Favourite education blogger posts of 2017

2017 has been quite a year for Education bloggers. These posts have questioned my beliefs in education, they have informed me and made me think. Best of all, they have caused a ripple in Education in England. A ripple that that demonstrates schools can do things differently whilst achieving fantastic outcomes for their students and improved well-being for their staff.

'The scourge of motivational posters and the problem with pop psychology in the classroom' written by Carl Hendrick exposes the seemingly well intentioned increase of such posters in schools and  whether they may be doing more harm than good.

Memory not memories - teaching for long term learning written by Clare Sealy, asks the question 'Does the best learning result from memorable experiences?' and examines episodic and semantic memory to get to the answer. An essential read. 
Brain Drain: The Mere Presence of One’s Own Smartphone Reduces Available Cognitive Capacity a paper written by Adrian F. Ward, Kris…

The Primary Education series - an introduction

"It’s impossible to recruit staff, retain them and help them uncover their greatest professional selves when they feel untrusted, constantly monitored and uncertain about their value in the organization." Jeremy Hannay, Headteacher, Three Bridges Primary School.The quote is from Jeremy's School Improvement post 'An Inconvenient Truth' that challenges the default scrutinize and monitor strategy employed by many leaders of schools. He describes it as the 'reassuring default in times of uncertainty.' I read his post earlier today and it made me reflect on the schools that I have worked as a teacher. Were they the type of schools that promoted trust in their staff? Did they provide staff the respect they deserved to get on with the job of teaching? Or did they monitor and scrutinize every aspect of teaching under the guise of improvement?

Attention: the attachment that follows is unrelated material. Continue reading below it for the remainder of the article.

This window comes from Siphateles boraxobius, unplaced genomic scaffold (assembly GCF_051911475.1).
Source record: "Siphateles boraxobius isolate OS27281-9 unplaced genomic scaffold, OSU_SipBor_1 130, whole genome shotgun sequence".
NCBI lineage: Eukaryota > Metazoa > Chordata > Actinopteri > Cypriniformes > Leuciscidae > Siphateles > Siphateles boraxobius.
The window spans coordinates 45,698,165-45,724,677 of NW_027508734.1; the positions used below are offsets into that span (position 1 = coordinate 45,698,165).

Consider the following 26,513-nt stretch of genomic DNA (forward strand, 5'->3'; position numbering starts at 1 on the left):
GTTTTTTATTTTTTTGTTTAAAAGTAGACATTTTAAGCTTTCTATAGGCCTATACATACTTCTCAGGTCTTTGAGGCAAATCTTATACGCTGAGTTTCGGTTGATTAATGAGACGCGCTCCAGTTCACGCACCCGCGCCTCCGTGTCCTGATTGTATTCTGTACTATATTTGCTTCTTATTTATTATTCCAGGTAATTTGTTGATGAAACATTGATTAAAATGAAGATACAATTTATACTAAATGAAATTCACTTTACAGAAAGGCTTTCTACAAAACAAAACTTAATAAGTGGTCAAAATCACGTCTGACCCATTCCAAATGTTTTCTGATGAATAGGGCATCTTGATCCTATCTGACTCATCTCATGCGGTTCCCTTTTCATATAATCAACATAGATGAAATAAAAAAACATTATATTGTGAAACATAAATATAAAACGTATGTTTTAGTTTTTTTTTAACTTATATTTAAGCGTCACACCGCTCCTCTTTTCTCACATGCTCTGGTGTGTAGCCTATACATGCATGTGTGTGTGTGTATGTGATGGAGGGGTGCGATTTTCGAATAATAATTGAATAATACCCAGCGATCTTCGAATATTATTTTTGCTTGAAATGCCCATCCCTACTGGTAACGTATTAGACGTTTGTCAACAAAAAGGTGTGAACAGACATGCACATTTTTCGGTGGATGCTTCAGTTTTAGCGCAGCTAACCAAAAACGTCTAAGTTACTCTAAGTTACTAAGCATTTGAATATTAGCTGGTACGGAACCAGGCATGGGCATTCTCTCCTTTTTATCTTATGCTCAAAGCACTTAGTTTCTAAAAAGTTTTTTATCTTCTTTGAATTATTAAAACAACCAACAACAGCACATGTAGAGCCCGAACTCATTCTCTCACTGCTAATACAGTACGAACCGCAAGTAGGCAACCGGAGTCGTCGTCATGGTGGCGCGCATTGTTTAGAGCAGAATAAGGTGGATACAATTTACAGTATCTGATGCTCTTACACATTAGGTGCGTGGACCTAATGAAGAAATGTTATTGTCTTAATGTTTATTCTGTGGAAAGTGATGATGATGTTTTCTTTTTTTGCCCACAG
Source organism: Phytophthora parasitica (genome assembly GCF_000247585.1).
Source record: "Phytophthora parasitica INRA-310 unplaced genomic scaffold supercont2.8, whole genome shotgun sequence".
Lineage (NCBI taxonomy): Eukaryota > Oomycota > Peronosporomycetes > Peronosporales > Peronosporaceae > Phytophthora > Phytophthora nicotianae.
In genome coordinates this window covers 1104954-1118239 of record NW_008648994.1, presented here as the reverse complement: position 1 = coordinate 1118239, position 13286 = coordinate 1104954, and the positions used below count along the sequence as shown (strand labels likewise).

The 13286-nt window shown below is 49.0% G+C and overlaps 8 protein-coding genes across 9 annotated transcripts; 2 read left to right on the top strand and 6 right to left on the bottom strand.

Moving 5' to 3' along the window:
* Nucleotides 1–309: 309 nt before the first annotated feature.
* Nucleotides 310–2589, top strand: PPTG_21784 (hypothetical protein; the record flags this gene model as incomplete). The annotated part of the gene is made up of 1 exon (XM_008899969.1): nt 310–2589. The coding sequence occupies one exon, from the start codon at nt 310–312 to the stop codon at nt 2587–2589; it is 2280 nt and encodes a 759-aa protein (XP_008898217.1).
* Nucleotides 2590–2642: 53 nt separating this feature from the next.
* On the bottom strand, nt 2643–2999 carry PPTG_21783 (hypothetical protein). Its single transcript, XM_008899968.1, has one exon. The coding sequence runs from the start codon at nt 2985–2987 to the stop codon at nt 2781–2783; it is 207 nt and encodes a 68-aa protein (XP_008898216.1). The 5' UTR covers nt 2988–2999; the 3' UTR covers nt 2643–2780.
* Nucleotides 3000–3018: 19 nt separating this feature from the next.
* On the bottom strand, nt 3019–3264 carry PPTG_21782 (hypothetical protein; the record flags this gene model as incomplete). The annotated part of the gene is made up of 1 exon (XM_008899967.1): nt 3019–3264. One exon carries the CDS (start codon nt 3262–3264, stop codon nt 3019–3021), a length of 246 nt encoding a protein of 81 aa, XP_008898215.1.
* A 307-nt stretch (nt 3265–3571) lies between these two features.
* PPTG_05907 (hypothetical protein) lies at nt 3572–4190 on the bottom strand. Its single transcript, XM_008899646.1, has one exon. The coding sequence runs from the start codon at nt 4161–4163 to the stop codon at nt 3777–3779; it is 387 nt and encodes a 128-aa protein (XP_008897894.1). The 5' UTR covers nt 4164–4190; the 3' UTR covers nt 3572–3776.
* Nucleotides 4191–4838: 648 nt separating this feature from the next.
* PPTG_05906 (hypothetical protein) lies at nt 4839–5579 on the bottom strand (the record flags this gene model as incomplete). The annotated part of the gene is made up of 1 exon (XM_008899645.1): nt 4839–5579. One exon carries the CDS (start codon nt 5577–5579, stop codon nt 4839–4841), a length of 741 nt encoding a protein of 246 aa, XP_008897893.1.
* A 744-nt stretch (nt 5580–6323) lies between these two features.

Over my 20 year career as a Primary Teacher, four of the schools I worked in were, and three continue to be, run in the r…

Thank you for making me think

My new role as a Senior Lecturer in Primary Education has opened up a world of research that was just out of my reach as a primary teacher due to a severely limited budget and a local library that never stocked such literature. Instead, I used Twitter to keep in contact with those that had access to research and who would kindly share their findings on blog posts. People such as Clare Sealy, Carl Henrick, Martin Robinson, Tom Sherrington, Tom Bennett, Daisy ChristodoulouBen NewmarkDavid DidauDavid Weston, Joe Kirby, and many more, became, and continue to be, my go to educators for research focused discussion. Their posts helped form a period of enlightenment for me. They helped me question my own pedagogical approach, make me think about what I was actually doing in the classroom and made me want to find out more. Thank you for this spark as it helped improve my teaching for the better. Working in a school can feel safe and secure but my practice never seemed to improve through…

Second guessing the observer

Schools usually observe their staff three times a year and a typical observation in a typical school goes along the following lines. The management (SLT) inform the staff when they will be observed. The staff check the dates then plan over the top lessons to show off their teaching skills and a multitude of learning activities that they think will meet the needs of the observation form. The observer comes in for an hour, observes the prepared lesson and checks it off against the school's so-called Ofsted proof observation check list. The teachers have access to this so called Ofsted proof list so will try to make sure the prepared observed lesson meets all the points on the it.
Instead of an example of how the teacher teaches on a day to day basis we end up with an all singing, all dancing, resource filled, three part mini plenary firework induced New Year's Eve lesson that attempts to check off all the ticks on the observer's form. The observation takes place and if the …